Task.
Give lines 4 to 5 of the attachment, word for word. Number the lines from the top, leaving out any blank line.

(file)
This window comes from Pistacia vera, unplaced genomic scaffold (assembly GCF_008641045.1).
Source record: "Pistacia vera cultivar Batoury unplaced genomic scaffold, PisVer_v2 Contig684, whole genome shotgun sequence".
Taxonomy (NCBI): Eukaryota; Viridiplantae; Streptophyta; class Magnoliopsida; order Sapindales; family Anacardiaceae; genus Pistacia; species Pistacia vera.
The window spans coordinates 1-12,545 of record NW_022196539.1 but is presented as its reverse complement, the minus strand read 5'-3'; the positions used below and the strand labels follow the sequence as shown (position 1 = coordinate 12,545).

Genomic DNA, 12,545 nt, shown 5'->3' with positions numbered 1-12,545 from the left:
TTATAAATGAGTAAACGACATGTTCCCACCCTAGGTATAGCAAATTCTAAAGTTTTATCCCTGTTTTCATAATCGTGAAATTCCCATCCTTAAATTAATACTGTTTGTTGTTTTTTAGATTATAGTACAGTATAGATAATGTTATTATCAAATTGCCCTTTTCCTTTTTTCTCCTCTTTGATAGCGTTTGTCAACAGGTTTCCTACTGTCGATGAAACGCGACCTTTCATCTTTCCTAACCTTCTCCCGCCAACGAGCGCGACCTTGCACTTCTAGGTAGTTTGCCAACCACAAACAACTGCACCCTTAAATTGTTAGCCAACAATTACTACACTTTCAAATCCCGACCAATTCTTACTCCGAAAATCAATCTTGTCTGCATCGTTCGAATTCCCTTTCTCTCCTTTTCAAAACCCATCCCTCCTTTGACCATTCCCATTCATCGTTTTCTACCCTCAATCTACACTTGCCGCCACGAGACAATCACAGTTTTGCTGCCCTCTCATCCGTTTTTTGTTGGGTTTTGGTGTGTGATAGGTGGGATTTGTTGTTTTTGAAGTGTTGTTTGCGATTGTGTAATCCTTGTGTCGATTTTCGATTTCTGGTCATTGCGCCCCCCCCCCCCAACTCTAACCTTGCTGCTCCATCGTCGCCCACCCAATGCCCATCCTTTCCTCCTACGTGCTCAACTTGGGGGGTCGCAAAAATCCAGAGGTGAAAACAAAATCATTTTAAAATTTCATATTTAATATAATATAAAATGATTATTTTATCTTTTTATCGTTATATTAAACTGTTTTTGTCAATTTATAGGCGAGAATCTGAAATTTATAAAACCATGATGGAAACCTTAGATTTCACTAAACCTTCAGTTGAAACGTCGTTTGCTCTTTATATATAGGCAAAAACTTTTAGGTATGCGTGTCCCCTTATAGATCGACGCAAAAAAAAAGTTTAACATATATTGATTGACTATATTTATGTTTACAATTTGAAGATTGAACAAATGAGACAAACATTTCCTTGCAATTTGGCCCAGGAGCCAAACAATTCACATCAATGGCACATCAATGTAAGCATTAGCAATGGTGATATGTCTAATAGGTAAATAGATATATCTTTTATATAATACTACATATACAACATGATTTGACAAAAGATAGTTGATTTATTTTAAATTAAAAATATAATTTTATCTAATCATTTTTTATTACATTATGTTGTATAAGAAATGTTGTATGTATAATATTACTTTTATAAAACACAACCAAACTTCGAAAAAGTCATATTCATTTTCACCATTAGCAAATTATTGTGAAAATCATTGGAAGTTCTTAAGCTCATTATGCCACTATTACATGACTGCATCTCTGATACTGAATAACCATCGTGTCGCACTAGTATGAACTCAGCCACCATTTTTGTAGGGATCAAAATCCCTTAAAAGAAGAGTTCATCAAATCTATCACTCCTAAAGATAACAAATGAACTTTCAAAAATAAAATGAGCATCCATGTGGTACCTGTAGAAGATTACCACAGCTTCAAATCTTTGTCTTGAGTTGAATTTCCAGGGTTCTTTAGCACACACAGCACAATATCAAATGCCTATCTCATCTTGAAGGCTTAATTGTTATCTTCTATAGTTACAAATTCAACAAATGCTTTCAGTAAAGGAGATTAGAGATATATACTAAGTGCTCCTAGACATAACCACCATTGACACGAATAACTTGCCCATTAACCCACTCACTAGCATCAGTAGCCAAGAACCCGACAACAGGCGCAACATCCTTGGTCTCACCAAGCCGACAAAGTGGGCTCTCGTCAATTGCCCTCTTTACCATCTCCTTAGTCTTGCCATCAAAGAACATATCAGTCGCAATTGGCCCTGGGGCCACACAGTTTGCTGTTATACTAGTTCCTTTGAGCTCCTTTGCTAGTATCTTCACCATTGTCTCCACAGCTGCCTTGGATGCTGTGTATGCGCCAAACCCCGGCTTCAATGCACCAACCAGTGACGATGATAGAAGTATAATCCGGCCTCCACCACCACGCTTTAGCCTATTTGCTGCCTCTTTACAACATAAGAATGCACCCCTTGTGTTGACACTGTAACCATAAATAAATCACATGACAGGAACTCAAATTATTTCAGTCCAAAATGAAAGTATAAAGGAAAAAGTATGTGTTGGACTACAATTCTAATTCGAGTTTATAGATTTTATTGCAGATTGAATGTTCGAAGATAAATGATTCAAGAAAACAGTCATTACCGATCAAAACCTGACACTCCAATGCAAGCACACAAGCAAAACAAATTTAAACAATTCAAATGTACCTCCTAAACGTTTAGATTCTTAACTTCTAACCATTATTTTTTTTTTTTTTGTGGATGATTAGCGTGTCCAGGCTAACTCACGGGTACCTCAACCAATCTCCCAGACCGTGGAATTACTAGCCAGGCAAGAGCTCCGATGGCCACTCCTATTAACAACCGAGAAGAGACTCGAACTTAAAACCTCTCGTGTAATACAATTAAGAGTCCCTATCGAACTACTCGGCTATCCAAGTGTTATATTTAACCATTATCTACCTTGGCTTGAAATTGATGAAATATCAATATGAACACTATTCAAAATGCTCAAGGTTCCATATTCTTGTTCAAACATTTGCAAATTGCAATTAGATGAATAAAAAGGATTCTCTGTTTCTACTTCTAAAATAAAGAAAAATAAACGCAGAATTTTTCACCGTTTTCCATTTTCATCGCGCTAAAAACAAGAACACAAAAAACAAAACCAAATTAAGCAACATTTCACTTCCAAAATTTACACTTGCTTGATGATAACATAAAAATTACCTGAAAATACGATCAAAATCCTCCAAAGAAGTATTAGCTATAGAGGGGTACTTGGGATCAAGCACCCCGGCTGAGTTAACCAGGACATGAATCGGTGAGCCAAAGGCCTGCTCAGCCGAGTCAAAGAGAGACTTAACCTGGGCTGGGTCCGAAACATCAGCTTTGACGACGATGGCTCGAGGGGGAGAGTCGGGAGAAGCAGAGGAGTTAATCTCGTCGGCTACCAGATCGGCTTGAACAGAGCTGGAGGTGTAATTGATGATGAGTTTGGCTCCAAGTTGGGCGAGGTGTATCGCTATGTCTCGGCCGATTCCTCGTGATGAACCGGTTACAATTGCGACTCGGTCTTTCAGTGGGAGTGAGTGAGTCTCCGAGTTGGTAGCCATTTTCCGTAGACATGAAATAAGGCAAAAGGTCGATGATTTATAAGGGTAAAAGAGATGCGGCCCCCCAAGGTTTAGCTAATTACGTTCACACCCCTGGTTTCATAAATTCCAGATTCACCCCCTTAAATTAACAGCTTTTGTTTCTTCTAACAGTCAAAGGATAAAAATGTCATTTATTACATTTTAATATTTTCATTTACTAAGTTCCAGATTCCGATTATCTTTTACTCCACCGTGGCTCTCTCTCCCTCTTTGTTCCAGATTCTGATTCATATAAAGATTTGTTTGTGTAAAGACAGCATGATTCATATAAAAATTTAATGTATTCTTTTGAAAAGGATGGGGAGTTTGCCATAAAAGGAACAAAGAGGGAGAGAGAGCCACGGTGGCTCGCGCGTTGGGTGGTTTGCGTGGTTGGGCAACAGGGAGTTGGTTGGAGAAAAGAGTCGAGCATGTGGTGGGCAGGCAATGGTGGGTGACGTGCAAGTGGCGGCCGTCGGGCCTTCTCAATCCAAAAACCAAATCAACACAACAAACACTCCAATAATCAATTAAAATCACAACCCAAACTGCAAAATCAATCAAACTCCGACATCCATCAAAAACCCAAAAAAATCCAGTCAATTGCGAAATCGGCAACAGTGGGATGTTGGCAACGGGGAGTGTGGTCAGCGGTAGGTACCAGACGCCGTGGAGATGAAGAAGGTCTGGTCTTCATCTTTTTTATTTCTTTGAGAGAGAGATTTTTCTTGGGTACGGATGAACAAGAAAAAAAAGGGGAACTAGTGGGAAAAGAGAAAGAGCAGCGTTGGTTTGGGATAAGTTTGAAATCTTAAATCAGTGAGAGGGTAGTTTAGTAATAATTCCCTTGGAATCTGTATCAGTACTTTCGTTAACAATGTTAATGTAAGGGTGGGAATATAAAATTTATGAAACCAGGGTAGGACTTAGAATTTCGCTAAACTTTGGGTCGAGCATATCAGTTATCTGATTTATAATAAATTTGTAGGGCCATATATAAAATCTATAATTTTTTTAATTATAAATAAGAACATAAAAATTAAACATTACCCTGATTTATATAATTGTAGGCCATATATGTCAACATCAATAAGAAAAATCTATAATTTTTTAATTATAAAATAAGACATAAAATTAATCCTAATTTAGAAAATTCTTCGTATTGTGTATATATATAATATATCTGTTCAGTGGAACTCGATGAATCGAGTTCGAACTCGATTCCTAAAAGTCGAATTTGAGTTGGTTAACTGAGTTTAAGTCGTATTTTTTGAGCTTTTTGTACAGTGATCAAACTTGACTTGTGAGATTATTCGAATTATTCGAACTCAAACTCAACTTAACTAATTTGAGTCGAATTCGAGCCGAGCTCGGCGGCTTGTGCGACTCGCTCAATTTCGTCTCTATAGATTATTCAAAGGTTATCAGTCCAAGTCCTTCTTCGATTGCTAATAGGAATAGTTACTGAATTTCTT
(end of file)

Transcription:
The window spans coordinates 1-12,545 of record NW_022196539.1 but is presented as its reverse complement, the minus strand read 5'-3'; the positions used below and the strand labels follow the sequence as shown (position 1 = coordinate 12,545).

Genomic DNA, 12,545 nt, shown 5'->3' with positions numbered 1-12,545 from the left: